Another thing was that Nury couldn't drive. Luckily we solved this issue and I got to school and to the grocery store thanks to Nury's boyfriend Diego. Diego was a Baptist and worked construction. He spoke more English than Nury, about 30 words instead of 16, and he drove a white work van. He also played an acoustic guitar and wrote songs, all of which contained the word "Corazon." He'd come over after work, eat rice and beans and then serenade Nury and me all night with his 57 Corazon songs. Did I also mention that Diego was 6 foot 7?  He was the tallest person I had ever known. Nury was one of the smallest.  It used to boggle my mind how they could possibly get along in the bedroom with such a disparity in heights, but, as my grandfather said, when you're lying down, it all lines up. I wouldn't know because my husband and I are barely an inch apart in height.

We all came to really love Diego and Nury. We loved them so much that my parents suggested that Diego move in with us too, but being a Baptist, he wouldn't do this unless they were engaged. I don't know why that would matter to him because engaged wasn't married and they already spent most nights together in the same bed anyway, but for some reason Diego decided being engaged would legitimize things in his head. Nury was ecstatic and they started planning a wedding. They set a date, July 29th, 1989.

When they set the date, my parents still thought we were going to be bazillionaires, so they generously offered to throw the wedding and we all imagined something very grand. Pretty soon, it was apparent that there was no money to pay for something very grand and we had to come up with a solution so that they could still have a memorable, meaningful and beautiful wedding that wouldn't cost a lot of money.

We decided to throw them a pool party in our backyard! Thank God Diego and Nury were simple, sweet and easy going. Both had come from poor backgrounds and never expected to have any kind of a wedding at all, much less a grand, formal affair. Because their perspective was so different from ours, it turned out that they didn't know there had even been a change in plans. To them a pool party in our backyard WAS a grand, formal affair.

Nury's mother made her dress and my mom would work all day at the flea market or on the truck and take her day's profits and go pay for one more thing for the wedding, until little by little we'd hired a baker for the cake, found an inexpensive Puerto Rican caterer to provide, you guessed it, rice and beans, arroz con pollo, pernil and tostones. What more do you need than that? My mom even scrounged up money for a few flowers and enough to go to the party store and get some decorations. Diego's friends would provide music and they would have the ceremony in the Puerto Rican Baptist church in Haverstraw. Before you knew it, we had a real wedding planned!

My mom and Nury decided that I should be Nury's bridesmaid and I was beside myself with excitement. She had a few bridesmaids - cousins, her sister, Diego's sister and then me, the teenage Gringa. I was the only person in the wedding party who spoke English and no Spanish, but who cared?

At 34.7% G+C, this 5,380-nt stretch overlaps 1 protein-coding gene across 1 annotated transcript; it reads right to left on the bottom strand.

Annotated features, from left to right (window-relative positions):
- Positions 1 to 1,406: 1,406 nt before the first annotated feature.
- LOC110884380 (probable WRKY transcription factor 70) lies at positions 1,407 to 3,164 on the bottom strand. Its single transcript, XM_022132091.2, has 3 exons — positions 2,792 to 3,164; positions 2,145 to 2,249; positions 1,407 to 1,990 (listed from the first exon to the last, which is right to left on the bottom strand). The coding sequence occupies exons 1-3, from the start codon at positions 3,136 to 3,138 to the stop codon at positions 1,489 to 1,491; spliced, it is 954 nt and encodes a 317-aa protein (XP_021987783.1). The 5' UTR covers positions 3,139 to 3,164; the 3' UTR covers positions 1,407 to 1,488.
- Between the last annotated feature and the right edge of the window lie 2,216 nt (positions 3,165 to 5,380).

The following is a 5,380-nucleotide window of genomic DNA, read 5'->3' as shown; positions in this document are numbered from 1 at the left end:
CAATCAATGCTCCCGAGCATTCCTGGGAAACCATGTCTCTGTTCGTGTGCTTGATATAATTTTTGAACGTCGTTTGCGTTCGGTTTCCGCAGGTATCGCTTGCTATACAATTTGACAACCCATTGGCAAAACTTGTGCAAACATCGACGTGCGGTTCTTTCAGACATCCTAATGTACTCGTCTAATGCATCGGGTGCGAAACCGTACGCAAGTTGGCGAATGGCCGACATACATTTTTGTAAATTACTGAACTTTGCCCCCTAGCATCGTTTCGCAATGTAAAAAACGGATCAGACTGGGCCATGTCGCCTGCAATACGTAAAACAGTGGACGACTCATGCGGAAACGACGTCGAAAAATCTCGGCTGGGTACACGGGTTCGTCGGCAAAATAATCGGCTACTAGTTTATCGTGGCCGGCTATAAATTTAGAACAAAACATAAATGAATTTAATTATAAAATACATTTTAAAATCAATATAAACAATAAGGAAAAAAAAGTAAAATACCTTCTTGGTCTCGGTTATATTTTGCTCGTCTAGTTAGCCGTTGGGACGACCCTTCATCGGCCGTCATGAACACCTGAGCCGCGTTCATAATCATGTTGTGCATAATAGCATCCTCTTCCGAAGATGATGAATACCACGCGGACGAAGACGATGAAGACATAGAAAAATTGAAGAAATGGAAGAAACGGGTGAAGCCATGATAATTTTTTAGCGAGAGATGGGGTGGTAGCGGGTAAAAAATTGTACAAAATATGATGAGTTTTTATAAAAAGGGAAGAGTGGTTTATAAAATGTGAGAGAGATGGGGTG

Well I have to confess that I cared a little when I saw the dress Nury picked for me, but hell, it was pink taffetta and had a crinoline. I could deal. Plus I'd get to wear flowers.

This wedding, I decided, was the perfect opportunity for me to cross off Number 2 on my Summer To-Do list. Do you remember that list? First I wanted to go to France and I had miraculously gotten very, very close to that goal before it slipped away. The other goal was to finally part with my troublesome virginity.  I had a boyfriend. He was sixteen and what sixteen year old boy would turn down that chance? We had done just about everything else and I had wanted that moment to be special. What could be more special than a wedding night? You were supposed to do it for the first time on a wedding night. I overlooked the fact that people who said that meant it was supposed to be your own wedding night, but who cared? A wedding was a wedding. It would work. I'd have flowers and be wearing a pouffy dress. It was close enough and so I announced to my boyfriend that we were going to do it on Diego and Nury's wedding night. Do you think he objected? Of course not. He was a sixteen year old boy.

The rest tomorrow...


sadi said...

How can you leave us hanging like that? :-)

I love, love, love your stories!

kerry said...

This totally made me smile! Your family working so hard to keep their promise to this couple, your grandfather being such a kind openhearted guy, and the gratitude of people who get that this was a truly nice thing to do...

Love it!

Melanie said...

Can't wait until tomorrow!

Iris said...

Ah! I'm from Rockland! Knowing those towns (and knowing that they are still very much like that presently) just helps me imagine your grandfather's business and feel the entry so much better. This is just another why I love all the details you include in your entries!